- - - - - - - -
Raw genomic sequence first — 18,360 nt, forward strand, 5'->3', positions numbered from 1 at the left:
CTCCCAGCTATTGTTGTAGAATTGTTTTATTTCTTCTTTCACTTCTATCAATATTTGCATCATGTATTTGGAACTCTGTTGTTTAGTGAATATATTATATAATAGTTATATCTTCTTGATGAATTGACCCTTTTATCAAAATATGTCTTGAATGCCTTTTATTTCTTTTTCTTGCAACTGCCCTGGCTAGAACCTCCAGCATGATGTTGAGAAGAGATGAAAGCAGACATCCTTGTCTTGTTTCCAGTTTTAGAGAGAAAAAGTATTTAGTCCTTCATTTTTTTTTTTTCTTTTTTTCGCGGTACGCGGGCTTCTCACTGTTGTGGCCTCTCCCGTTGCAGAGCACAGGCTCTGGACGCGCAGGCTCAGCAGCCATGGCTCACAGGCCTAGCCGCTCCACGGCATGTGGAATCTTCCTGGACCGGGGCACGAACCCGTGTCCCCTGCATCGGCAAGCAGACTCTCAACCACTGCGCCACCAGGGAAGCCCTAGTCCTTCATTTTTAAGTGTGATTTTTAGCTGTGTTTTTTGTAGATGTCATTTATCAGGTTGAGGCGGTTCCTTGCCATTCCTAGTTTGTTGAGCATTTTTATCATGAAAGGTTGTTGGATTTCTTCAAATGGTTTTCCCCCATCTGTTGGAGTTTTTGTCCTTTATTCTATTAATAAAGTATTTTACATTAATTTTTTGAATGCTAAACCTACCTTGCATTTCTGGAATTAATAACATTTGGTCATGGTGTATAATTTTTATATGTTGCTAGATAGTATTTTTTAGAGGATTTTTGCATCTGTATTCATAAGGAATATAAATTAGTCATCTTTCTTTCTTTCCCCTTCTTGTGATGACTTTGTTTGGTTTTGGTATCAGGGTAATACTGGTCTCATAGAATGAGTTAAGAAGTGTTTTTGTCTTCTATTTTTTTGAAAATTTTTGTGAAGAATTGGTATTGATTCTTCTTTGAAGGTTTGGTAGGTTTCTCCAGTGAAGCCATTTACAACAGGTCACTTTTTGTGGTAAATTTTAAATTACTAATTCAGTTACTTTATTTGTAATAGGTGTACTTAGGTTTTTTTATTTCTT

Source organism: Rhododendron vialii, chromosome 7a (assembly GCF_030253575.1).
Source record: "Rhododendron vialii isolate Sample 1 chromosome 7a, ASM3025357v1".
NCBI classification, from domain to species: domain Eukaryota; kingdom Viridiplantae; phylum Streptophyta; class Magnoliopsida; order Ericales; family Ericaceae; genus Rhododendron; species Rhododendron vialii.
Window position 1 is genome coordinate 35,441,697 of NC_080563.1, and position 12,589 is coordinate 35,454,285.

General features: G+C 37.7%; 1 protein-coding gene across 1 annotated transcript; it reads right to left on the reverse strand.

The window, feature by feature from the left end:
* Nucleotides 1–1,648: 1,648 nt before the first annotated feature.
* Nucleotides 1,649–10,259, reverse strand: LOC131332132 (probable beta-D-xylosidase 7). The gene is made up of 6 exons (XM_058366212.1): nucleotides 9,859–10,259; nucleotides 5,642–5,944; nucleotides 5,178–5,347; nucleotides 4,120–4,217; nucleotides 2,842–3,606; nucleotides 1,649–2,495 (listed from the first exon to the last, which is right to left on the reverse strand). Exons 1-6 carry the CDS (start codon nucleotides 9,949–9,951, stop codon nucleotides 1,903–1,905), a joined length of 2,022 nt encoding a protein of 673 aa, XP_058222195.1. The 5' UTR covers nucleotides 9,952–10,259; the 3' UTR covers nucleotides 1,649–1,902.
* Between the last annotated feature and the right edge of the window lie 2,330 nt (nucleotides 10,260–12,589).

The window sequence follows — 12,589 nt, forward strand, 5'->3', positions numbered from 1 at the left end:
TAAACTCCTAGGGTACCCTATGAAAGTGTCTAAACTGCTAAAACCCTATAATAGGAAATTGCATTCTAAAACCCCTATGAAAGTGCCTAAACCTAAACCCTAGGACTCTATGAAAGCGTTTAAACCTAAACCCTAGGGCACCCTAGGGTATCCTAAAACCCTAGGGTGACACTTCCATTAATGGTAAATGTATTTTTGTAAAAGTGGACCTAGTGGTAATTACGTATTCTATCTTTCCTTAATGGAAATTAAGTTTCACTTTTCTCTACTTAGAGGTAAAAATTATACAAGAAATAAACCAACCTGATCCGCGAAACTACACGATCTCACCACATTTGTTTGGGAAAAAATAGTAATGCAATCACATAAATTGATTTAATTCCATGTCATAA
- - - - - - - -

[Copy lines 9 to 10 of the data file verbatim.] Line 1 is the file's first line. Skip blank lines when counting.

* Nucleotides 1–1,648: 1,648 nt before the first annotated feature.
* Nucleotides 1,649–10,259, reverse strand: LOC131332132 (probable beta-D-xylosidase 7). The gene is made up of 6 exons (XM_058366212.1): nucleotides 9,859–10,259; nucleotides 5,642–5,944; nucleotides 5,178–5,347; nucleotides 4,120–4,217; nucleotides 2,842–3,606; nucleotides 1,649–2,495 (listed from the first exon to the last, which is right to left on the reverse strand). Exons 1-6 carry the CDS (start codon nucleotides 9,949–9,951, stop codon nucleotides 1,903–1,905), a joined length of 2,022 nt encoding a protein of 673 aa, XP_058222195.1. The 5' UTR covers nucleotides 9,952–10,259; the 3' UTR covers nucleotides 1,649–1,902.